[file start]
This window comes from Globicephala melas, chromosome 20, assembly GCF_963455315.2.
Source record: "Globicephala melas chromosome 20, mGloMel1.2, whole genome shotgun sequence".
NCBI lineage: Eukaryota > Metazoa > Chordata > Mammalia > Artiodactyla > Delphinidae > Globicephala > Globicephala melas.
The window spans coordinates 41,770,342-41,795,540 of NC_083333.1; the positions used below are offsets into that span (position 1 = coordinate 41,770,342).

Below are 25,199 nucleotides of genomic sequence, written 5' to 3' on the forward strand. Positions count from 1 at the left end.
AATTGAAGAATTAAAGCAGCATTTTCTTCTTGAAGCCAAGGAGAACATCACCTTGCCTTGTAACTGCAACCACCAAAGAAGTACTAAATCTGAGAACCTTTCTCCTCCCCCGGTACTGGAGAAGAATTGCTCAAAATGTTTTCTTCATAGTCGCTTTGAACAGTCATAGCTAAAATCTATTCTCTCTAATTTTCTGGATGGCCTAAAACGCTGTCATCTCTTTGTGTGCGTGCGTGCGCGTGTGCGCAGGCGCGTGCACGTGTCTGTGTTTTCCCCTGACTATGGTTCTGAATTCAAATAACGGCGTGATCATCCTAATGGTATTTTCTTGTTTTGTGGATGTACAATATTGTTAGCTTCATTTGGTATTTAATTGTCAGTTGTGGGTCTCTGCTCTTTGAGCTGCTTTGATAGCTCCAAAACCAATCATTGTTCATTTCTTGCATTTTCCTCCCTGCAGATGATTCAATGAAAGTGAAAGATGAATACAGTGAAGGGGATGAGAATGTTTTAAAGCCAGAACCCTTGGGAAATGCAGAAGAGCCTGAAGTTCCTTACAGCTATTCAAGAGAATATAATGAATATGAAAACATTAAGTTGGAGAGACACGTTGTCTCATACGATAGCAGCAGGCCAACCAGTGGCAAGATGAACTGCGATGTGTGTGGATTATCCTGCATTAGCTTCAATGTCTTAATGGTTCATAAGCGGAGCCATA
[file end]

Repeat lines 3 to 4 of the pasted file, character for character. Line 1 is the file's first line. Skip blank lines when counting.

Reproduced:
NCBI lineage: Eukaryota > Metazoa > Chordata > Mammalia > Artiodactyla > Delphinidae > Globicephala > Globicephala melas.
The window spans coordinates 41,770,342-41,795,540 of NC_083333.1; the positions used below are offsets into that span (position 1 = coordinate 41,770,342).